4. King Dancer – This is another common yoga pose that combines resistance with stretching. However, it is more advanced in terms of balance and is not ideal for beginners – you should have assistance from another person if you are worried about falling. It helps to have a yoga strap or a regular towel handy. Start by standing tall. Shift your weight onto your left foot, and loop the strap or towel around your right foot. Hold the strap with your right hand overhead, with your right elbow pointed towards the ceiling. Eventually (over weeks), you should be able to grip the strap with both hands, pulling the leg higher, and finally you should be able to ditch the strap altogether and hold onto your foot with your hands. Another variation is to simply stand on your left foot, lift your right leg into the air behind you, and grip your right foot with your right hand while you reach forward with your left hand. Perform your variation of the move on both sides of the body, holding for five breaths each.
  5. Donkey Kicks – Now we are moving onto the mat. Get on your hands and knees, and make sure that your spine is in a neutral position. Contracting your abdominal muscles, slowly lift your right foot so that your right heel is ascending towards the ceiling (not extending behind you). You should feel your glutes contract. Slowly bring the same knee close in to your chest, and that is one rep. Do 12 reps on each side, and perform three sets with a one minute rest between each set. Keep your abdominal muscles contracted the entire time.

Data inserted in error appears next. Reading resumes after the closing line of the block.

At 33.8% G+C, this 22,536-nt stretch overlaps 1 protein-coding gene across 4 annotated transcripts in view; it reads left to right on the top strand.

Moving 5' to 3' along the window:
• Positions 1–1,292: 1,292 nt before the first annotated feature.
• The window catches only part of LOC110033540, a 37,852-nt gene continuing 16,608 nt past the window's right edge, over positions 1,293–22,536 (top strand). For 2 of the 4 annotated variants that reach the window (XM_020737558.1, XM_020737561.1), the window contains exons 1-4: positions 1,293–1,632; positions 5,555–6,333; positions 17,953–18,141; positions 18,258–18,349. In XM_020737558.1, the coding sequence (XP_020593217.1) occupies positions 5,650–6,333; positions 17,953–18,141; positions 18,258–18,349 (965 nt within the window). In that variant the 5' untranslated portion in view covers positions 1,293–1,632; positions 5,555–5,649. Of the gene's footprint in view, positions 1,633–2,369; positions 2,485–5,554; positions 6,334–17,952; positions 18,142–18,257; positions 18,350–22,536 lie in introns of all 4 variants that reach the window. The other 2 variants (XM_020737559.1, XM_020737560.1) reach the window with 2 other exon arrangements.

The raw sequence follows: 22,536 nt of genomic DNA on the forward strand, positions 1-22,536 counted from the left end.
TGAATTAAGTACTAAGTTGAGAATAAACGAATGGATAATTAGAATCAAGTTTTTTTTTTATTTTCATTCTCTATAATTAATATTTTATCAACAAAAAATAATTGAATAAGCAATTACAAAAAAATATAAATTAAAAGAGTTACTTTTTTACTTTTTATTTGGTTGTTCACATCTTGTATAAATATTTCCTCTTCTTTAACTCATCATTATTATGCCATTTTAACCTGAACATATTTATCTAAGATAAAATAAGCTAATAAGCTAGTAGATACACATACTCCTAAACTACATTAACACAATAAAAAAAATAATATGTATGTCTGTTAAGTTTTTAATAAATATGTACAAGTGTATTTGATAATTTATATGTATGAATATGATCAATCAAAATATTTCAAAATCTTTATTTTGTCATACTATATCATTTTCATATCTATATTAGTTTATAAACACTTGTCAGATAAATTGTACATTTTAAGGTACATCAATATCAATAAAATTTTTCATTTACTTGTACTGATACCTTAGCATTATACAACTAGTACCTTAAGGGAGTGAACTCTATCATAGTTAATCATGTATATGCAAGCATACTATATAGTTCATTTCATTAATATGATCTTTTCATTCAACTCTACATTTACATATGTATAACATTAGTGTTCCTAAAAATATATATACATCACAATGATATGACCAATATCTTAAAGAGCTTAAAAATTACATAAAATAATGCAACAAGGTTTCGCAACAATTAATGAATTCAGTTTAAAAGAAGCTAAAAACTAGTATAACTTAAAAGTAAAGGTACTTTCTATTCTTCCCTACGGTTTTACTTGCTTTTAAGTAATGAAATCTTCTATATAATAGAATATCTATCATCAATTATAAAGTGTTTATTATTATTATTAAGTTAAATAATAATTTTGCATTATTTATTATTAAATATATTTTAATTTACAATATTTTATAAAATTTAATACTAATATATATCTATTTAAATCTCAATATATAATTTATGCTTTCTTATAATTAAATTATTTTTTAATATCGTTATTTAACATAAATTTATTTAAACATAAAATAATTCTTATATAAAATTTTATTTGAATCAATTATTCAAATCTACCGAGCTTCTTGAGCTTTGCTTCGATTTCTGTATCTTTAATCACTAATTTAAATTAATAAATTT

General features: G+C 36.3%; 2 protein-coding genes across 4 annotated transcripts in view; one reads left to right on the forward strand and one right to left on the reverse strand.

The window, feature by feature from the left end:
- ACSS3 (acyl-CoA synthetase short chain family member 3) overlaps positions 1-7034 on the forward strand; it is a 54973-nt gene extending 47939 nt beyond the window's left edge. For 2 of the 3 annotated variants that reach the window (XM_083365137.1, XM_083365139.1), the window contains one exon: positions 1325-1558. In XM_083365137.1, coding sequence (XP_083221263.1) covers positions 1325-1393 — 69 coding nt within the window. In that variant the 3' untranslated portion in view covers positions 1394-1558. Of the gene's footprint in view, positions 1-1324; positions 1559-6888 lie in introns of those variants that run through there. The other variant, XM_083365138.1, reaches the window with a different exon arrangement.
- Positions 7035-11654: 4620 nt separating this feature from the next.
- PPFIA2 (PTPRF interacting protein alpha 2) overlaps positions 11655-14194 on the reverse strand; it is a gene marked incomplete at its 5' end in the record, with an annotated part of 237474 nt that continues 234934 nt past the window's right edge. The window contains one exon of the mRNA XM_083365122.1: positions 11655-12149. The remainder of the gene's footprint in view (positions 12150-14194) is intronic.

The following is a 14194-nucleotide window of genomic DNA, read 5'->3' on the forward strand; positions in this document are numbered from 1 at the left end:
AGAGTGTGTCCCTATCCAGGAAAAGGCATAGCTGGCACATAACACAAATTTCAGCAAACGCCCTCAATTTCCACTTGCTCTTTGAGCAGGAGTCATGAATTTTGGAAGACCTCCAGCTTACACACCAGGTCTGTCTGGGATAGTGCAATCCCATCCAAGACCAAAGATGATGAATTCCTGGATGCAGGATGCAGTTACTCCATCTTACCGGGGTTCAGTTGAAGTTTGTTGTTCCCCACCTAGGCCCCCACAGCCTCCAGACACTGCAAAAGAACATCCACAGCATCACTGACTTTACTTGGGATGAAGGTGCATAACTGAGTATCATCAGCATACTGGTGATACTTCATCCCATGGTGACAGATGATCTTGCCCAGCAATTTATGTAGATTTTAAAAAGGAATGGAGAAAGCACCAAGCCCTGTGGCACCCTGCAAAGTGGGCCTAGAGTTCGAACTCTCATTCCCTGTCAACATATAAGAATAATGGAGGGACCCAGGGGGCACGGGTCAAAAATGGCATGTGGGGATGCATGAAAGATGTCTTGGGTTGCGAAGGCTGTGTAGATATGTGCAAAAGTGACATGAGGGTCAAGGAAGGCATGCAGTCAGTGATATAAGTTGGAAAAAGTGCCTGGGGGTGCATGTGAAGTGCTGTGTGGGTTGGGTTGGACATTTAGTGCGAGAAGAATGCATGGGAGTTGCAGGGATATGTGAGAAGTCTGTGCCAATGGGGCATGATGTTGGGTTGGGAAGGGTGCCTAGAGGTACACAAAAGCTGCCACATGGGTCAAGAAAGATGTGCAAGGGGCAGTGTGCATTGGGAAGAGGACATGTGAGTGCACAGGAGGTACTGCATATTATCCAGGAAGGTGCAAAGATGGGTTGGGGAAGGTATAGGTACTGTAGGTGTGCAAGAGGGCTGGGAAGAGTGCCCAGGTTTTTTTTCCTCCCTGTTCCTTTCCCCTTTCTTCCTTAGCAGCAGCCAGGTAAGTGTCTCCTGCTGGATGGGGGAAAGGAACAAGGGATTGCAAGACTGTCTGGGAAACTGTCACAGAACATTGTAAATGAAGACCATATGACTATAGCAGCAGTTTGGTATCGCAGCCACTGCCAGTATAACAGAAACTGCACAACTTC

6. Plank – On the mat, place your hands firmly on the ground and extend your legs so that only your feet (toes) and hands are touching the mat. Think of the beginning of a pushup. Hold this position for five breaths. Eventually, build up to holding this position for 20 breaths. Contract your abdominal muscles (pulling them in) the entire time.